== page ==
Analyzing paid search orders based on whether they were placed by new-to-file or return customers can be a valuable exercise in determining how different areas of an account help drive new buyers to your site or aid in customer retention.
Beyond that, it can also give you some insight into how searchers behave when clicking on ads and how brand recognition impacts decisions made on the SERP.
To illustrate, I’ll be unraveling some of our new versus existing customer data for one large Merkle advertiser.
Let’s start by looking at a keyword segmentation that reveals a likely obvious difference in the share of orders that are placed by new customers: brand versus non-brand.
For the advertiser studied, the share of non-brand orders placed by new customers was more than 3x that of brand keywords.
This makes a lot of sense, as someone who is typing in a brand name for a search is more likely to have purchased from that brand in the past than someone typing in a generic query relevant to the brand. Thus, pretty much all advertisers observe this to some extent.
But we’ve got more interesting insights than that to get into. Next up is differences in performance based on the category of product.
Without giving too much away about the advertiser studied, some of the products they sell could be categorized as meeting a fairly immediate need (but not so immediate that it can’t be ordered online), whereas other products are less urgent purchases.
Looking at new versus existing customers by product category for non-brand keywords, this advertiser finds that keywords for those products that would be considered more discretionary in nature produce a lower share of orders attributed to new-to-file customers.
There’s some logic to this, as searchers looking to fill an immediate need who have an existing relationship with a relevant brand would likely head immediately to that brand’s site or type in a branded search. Searchers with an immediate need who search for a non-brand query are more likely to be “free agents” and become new-to-file customers for the brand they convert with.
Obviously, not all businesses sell products that meet an urgent need, but it’s an interesting difference nonetheless.
As shown in the chart below, the share of non-brand paid search orders from new customers is higher for phones than desktop and tablet devices.
This advertiser, in particular, benefits from “showrooming” habits, in which searchers are in a store or place where they can purchase a product immediately but check online for more information or better deals.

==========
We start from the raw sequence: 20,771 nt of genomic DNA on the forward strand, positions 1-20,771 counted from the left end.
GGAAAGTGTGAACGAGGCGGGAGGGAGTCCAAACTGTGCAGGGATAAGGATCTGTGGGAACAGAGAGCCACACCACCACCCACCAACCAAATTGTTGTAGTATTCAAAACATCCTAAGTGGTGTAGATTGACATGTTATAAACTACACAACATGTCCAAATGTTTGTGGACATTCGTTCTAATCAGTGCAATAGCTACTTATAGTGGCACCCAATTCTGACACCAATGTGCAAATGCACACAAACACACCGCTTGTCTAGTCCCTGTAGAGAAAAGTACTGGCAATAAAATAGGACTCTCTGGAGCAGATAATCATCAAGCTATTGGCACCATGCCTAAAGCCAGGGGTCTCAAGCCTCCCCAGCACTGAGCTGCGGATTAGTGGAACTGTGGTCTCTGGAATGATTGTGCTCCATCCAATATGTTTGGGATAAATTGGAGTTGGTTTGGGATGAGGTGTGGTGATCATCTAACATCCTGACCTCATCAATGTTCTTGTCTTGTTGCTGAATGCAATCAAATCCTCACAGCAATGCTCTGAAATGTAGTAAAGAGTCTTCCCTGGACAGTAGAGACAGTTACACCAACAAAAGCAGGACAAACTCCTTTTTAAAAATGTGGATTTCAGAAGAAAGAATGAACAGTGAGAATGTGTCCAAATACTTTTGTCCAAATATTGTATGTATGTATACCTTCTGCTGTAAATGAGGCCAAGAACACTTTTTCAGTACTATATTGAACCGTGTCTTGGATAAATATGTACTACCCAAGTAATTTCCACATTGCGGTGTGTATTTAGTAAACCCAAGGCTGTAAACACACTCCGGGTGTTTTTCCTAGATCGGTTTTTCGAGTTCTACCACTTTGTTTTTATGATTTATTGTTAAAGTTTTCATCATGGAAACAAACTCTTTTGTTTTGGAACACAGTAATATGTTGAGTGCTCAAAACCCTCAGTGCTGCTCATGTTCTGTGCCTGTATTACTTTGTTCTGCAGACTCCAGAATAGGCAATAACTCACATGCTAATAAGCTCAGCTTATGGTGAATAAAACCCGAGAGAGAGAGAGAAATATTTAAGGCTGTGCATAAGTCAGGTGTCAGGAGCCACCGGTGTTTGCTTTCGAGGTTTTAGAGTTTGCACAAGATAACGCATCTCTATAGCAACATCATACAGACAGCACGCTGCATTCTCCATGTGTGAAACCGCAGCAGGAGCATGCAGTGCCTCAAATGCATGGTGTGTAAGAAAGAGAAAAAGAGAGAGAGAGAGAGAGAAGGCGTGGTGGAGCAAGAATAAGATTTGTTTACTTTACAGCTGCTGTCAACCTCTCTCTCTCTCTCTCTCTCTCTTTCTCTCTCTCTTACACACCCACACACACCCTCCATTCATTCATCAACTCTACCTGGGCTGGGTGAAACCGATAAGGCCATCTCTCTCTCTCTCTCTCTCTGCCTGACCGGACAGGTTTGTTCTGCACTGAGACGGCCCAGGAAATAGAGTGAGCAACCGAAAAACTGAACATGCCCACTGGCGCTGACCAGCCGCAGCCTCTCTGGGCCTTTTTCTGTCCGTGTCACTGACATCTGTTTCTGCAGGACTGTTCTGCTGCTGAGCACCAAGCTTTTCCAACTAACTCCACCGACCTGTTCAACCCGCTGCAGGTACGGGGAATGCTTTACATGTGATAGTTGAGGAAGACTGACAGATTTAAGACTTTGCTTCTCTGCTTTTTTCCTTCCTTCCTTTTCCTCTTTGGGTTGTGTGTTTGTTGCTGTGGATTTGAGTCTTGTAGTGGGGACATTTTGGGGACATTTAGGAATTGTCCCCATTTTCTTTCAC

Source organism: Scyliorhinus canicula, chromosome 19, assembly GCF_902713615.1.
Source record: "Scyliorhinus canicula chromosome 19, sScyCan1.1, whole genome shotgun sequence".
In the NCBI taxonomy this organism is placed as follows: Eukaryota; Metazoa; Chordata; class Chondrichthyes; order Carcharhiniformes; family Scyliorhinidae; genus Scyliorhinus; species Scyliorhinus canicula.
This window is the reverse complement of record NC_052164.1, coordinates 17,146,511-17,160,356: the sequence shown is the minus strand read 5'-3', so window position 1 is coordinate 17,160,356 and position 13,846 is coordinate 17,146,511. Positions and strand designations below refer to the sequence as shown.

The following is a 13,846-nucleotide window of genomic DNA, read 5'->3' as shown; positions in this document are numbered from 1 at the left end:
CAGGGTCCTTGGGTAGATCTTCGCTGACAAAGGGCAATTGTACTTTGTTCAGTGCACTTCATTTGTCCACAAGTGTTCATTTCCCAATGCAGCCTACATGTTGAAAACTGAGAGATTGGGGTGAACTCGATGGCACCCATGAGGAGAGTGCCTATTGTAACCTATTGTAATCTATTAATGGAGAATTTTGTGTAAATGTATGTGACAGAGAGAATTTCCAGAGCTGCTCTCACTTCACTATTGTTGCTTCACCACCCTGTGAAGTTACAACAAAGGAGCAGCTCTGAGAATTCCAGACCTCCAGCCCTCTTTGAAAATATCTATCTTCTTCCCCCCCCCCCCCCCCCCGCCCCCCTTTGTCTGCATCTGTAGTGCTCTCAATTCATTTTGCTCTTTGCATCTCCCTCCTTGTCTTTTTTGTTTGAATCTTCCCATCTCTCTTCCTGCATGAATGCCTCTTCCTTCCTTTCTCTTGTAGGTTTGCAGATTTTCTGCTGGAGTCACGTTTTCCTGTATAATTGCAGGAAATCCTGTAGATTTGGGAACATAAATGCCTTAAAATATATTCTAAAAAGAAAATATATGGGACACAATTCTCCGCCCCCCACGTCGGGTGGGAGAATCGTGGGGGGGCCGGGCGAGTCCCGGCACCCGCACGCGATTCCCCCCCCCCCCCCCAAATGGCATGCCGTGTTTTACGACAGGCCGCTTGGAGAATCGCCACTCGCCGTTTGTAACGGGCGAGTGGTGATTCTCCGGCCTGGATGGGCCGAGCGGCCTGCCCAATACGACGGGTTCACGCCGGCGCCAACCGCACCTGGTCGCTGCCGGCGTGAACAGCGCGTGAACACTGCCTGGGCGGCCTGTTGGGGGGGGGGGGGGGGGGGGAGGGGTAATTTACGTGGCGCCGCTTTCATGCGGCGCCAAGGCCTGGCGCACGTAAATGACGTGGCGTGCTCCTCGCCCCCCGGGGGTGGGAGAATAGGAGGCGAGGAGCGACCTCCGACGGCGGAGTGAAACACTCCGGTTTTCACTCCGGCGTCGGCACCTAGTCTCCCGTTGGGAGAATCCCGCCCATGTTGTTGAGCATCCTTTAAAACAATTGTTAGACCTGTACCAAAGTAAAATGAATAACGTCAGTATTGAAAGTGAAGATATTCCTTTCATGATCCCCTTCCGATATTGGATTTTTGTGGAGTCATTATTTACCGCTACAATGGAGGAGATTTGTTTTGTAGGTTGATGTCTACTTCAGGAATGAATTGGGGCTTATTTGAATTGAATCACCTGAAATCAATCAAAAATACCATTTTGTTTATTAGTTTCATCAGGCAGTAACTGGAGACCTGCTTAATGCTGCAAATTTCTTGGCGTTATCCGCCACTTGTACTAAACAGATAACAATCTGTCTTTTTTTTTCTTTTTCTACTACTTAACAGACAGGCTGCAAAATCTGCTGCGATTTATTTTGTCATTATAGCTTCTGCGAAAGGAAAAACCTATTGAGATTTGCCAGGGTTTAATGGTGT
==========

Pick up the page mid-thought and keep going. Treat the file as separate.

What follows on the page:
Thus, it makes sense that searchers on phones are more likely to be new customers for this advertiser than users on desktop or tablet devices, since they are more likely to be in a showrooming situation.
As mentioned earlier, new versus existing paid search customer data can also give advertisers a glimpse into how users evaluate ad choices on a SERP.
A good example of this for the advertiser studied is how the share of orders that comes from existing customers goes up for ads that are in lower average positions.
As you can see, there’s a pretty clean trend showing the share of orders coming from existing customers going up as the average position of the ad clicked on moves farther down the page.
To us, this indicates that users are more likely to find your ad and convert through it if they already have an existing relationship with your brand. On the other side of the coin, higher-position ads might better help to win new customers by catching their eye and establishing trust than ads in lower positions.
The first argument lines up well with the fact that users included in Remarketing Lists for Search Ads (RLSA) audiences, composed of users who have recently visited an advertiser’s website, typically have a much higher CTR (click-through rate) than users not included in RLSA audiences.
Thus, advertisers might actually be able to reduce bids for users who are already known to be familiar with the brand and still get clicks from these users. Both RLSA and Google’s Customer Match product, which allows advertisers to create lists targeting users for whom the advertiser has obtained email addresses firsthand, can help advertisers to test this out.
Every retailer should be looking to tie online orders to existing customer profiles as best as possible in order to get a better view of what types of orders each digital marketing channel is providing.
Within paid search, segmenting new versus existing customer share by keyword attributes, device, and even ad position can provide valuable direction in terms of creating effective KPIs (key performance indicators) and optimizing each part of a paid search account to meet goals regarding customer retention and acquisition.
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